Trust is an invisible currency in today’s workplace. Employees that feel safe and trusted are more likely to reciprocate that trust and perform at their best.
In our latest publication, The HR 2023 Outlook, we outlined the shift in expectations and levels of trust in many organizations.
Bonds of trust between organizations and their workforce were always central to employee engagement, and this is more important than ever before.
A culture of trust will anchor companies’ EVP. In today’s war for talents, especially knowledge talents, flexibility around where and when employees work is no longer a differentiator, it’s now table stakes.
Especially for HR and leaders, it's important to have trust not only as a lip-service, but as an inherent mindset across all layers. This is how our co-founder Dorothy Yiu puts it:
“Leaders need to accept the reality that building trust starts with them, and affording employees flexibility, whenever possible, will be key in attracting, retaining and engaging talents. The old-school belief that people will only truly work when they are physically in the office is not only unfounded but breeds a culture of mistrust that will set an organisation back in today’s war for talent and exacerbates turnover rates.”
Cofounder at EngageRocket
Why trust is taking on new meanings and dimensions
While the gap in employer-employee expectation is not a new concept, we have seen this gap widening due to the effects of the pandemic.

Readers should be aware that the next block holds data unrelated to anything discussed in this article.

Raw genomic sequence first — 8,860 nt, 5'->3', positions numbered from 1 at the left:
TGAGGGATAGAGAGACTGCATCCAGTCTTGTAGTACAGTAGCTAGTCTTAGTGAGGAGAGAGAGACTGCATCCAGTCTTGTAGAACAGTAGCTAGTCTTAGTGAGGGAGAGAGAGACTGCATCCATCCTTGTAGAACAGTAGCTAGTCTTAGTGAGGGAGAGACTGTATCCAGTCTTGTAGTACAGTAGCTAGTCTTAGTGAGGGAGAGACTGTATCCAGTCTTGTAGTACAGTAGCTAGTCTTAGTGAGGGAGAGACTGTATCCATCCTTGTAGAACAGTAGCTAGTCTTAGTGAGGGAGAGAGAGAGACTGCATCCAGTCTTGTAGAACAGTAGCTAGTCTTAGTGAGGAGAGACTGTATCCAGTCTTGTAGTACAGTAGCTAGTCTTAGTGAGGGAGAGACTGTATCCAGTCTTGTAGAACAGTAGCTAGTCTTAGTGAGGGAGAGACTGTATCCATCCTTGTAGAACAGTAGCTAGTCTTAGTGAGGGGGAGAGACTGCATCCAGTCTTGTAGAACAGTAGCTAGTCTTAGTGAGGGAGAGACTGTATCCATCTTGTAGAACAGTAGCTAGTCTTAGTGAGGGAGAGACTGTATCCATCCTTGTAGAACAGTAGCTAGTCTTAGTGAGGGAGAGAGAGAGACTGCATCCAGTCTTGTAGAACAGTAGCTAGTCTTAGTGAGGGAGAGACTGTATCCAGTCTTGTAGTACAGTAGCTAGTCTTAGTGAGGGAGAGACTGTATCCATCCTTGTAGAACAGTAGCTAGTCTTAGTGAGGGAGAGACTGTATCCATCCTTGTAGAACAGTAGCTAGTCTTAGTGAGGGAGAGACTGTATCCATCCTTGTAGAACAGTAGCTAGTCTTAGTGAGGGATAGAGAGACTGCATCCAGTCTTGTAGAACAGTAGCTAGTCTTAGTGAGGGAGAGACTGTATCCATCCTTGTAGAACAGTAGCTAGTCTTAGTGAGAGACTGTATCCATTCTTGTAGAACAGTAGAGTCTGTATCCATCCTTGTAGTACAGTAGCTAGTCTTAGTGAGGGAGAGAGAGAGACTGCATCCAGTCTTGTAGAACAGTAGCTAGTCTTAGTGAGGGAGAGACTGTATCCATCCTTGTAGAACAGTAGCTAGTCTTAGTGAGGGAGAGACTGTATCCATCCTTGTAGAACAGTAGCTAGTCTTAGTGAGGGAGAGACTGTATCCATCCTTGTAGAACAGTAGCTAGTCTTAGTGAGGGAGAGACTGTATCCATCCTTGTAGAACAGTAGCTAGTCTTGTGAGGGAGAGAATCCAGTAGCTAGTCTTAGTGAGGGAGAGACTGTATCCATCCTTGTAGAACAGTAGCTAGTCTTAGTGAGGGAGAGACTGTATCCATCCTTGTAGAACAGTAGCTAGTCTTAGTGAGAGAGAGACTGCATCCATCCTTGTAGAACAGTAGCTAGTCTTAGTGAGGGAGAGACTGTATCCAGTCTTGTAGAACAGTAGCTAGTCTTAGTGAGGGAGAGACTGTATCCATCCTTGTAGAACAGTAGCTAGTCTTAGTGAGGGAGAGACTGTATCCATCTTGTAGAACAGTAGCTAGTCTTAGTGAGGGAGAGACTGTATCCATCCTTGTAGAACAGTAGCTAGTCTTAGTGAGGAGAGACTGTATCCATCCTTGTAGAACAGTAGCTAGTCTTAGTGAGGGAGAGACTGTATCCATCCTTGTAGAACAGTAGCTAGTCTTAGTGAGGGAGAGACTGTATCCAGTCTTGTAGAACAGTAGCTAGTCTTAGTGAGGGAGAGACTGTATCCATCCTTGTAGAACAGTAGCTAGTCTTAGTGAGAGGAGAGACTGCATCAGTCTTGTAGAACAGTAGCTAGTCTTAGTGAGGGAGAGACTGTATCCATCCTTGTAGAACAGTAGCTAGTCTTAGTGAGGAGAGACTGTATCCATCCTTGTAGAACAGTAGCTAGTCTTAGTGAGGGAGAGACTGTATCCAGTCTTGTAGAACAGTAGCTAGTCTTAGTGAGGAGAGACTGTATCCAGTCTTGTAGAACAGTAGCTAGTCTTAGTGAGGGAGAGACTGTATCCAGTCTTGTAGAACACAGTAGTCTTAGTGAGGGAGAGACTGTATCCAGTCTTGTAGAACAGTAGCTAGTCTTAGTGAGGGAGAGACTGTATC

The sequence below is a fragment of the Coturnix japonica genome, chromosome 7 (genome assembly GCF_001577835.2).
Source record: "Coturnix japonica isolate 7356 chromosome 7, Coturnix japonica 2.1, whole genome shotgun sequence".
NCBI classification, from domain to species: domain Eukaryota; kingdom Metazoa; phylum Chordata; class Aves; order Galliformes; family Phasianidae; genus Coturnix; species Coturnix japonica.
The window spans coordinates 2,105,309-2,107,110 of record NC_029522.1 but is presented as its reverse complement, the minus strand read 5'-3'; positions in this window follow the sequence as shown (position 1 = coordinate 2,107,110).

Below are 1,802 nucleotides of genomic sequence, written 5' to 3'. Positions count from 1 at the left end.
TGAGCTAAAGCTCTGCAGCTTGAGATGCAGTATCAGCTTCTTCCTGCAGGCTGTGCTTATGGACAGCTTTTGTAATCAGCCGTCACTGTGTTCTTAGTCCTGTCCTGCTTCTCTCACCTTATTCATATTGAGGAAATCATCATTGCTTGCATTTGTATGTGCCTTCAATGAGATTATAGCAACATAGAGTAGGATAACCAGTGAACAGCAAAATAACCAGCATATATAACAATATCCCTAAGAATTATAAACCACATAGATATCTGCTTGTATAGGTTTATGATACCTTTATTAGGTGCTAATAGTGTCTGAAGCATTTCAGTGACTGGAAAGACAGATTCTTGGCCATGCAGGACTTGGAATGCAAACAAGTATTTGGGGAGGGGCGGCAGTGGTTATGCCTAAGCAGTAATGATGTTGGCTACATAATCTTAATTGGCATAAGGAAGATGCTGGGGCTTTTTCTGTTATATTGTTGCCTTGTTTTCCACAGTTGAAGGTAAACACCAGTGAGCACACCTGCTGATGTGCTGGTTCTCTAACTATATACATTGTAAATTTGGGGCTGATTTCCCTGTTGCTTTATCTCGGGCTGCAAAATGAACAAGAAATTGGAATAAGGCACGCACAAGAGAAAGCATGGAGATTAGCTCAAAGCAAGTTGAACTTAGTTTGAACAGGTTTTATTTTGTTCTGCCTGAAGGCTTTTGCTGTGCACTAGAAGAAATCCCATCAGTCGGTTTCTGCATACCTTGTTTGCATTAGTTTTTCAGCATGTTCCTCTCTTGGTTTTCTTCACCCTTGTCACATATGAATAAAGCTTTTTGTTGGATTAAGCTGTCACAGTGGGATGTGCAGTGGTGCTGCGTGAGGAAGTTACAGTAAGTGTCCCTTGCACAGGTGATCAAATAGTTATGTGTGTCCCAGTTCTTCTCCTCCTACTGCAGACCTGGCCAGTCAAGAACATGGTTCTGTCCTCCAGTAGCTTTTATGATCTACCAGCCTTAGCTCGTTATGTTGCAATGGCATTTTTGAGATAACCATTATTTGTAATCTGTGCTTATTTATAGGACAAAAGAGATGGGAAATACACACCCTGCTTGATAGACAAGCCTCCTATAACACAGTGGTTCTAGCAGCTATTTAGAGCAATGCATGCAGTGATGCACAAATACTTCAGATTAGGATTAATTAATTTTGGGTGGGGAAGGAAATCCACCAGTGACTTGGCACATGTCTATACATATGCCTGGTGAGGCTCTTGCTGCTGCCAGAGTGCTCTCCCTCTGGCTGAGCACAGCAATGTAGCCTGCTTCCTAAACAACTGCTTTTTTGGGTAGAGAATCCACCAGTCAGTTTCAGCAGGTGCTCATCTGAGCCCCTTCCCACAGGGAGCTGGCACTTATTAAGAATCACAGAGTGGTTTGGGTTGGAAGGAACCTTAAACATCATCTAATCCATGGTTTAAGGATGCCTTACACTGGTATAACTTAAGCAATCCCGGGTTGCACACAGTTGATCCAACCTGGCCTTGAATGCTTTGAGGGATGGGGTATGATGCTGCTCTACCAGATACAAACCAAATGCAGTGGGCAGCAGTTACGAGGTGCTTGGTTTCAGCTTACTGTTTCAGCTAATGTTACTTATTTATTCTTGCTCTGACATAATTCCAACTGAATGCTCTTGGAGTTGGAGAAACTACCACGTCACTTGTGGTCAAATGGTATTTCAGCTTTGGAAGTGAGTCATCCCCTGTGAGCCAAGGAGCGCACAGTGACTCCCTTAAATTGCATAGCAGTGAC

Existing relationships become strained due to remote work, with many managers struggling to engage, connect, and motivate their teams.
Meanwhile, employees demand flexibility as part of table stakes, no longer viewing it as a differentiator. Organizations need rethink their policies so as to not challenge already-strained bonds of trust.
Research indicates that this is an issue for a sizable number of companies, which must be addressed in 2023.
PwC’s recent survey shows that while remote/hybrid work seems to have boosted productivity, less than 33% of HR leaders are confident that they are building high levels of trust between employees and the organization.
How organizations can build and nurture a culture of trust
For HR and leaders looking to start taking action on building trust, here are our recommendations:
Understand and build upon the new dimensions of trust
Trust between team members, teams, and organizational units went through a transformative change during the pandemic.
Seek employee input on their unique relationships of trust with others by conducting a feedback collection program such as through employee engagement surveys. Confidentiality is a must so that employees can feel safe in voicing their honest opinions.
“In today’s new world of work, the organizations who are succeeding are those that enable their employees to find meaning and purpose at work.”
Senior Consultant at Mercer
Put trust at the center of the employer value proposition (EVP)
Highlight that the organization has trust in every employee to get their work done without rigid constraints to schedule or location.
Show that employee performance is not appraised by criteria such as number of hours online or how often people go to the physical office.
Place trust front and center of the EVP, publicly communicate your commitment to it, and implement concrete initiatives that increase trust with and between employees.
💡 Read the full highlights or trends and recommendations for the year ahead in the HR 2023 Outlook here.
About the Author
Nauveed Salim is the Regional Director at EngageRocket. He’s an accomplished human resource strategist who has been helping companies of all sizes succeed in their technological transformation and organizational growth.